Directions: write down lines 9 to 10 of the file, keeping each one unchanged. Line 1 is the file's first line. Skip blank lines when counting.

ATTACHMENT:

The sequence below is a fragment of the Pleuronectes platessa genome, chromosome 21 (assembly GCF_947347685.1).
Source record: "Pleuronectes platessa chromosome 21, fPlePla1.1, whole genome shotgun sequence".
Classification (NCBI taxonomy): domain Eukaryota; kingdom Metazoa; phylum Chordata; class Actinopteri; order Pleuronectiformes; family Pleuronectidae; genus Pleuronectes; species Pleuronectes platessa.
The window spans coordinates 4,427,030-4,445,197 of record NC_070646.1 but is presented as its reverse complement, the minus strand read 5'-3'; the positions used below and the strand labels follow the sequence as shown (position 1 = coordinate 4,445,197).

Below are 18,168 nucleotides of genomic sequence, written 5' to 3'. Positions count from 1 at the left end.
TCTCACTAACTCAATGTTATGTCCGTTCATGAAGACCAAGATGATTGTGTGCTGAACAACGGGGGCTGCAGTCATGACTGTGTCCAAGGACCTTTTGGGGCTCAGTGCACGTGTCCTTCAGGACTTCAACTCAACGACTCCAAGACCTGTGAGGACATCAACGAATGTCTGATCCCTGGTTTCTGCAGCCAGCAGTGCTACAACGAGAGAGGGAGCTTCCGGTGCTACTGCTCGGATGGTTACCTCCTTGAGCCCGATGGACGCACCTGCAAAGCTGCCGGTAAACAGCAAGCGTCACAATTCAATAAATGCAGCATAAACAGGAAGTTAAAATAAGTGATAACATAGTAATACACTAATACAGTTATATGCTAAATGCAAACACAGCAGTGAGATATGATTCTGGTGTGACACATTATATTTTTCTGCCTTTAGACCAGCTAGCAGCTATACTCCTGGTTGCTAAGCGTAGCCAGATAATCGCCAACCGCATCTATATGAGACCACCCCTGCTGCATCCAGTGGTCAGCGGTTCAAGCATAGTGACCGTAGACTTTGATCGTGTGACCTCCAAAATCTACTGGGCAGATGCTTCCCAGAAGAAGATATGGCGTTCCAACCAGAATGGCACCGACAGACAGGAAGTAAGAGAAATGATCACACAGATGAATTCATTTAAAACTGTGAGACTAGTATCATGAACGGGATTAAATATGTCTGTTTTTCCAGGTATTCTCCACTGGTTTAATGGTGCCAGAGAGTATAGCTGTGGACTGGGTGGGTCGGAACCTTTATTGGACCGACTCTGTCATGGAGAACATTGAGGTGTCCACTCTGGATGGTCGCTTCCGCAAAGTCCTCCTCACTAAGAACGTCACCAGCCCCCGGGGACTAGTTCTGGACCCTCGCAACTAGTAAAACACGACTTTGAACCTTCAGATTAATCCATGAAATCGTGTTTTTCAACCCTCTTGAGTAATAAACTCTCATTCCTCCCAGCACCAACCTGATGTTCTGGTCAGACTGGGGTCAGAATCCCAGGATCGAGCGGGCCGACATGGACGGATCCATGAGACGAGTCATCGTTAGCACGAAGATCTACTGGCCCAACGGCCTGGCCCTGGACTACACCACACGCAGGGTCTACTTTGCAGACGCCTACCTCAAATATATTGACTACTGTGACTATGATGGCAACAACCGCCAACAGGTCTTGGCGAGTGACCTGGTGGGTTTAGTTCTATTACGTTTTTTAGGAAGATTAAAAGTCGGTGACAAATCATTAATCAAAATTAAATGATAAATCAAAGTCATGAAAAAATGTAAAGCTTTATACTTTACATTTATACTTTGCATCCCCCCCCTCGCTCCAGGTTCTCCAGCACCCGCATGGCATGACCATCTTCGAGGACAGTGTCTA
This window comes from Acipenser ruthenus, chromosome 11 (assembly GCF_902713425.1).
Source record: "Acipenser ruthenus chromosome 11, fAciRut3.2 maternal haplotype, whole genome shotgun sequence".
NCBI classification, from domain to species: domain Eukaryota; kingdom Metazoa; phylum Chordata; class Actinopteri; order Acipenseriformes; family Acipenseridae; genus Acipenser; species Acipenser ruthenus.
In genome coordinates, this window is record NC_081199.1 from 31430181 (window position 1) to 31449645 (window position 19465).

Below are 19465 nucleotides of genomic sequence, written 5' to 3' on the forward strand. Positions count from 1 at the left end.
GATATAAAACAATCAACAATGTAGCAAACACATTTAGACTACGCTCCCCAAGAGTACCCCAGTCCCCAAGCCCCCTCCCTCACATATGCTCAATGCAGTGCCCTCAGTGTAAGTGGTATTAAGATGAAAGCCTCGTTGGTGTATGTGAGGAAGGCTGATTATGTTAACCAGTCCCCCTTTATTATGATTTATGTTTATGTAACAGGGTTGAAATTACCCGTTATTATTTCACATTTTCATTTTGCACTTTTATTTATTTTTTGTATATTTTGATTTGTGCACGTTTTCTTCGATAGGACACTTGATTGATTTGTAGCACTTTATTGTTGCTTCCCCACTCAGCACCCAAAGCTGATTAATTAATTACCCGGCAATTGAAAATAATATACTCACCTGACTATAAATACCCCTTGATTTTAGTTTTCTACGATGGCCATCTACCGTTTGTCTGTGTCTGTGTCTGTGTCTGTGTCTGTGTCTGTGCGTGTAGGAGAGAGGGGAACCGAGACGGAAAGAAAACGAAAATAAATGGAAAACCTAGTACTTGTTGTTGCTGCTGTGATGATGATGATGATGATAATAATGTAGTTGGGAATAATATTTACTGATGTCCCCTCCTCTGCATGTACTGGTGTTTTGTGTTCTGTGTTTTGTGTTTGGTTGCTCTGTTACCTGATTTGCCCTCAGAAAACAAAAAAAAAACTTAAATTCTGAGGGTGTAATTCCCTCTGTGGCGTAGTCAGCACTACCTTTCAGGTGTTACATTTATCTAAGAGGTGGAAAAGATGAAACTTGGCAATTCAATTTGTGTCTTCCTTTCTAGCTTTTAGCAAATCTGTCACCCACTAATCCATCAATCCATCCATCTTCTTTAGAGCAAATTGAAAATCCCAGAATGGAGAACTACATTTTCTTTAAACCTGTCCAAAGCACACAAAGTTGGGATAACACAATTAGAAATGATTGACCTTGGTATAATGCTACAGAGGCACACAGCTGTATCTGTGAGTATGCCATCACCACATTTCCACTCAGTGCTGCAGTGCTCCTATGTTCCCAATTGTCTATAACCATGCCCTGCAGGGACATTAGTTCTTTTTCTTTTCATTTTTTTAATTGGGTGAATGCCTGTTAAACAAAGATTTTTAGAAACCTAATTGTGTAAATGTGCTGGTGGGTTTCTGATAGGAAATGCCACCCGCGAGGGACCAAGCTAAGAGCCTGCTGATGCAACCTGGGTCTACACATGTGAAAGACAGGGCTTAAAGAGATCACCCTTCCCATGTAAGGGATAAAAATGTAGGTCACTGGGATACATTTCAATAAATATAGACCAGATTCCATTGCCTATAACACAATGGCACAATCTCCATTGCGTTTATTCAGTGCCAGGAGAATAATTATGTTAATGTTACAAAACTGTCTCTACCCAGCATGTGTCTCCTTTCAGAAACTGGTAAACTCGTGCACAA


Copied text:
NCBI classification, from domain to species: domain Eukaryota; kingdom Metazoa; phylum Chordata; class Actinopteri; order Acipenseriformes; family Acipenseridae; genus Acipenser; species Acipenser ruthenus.
In genome coordinates, this window is record NC_081199.1 from 31430181 (window position 1) to 31449645 (window position 19465).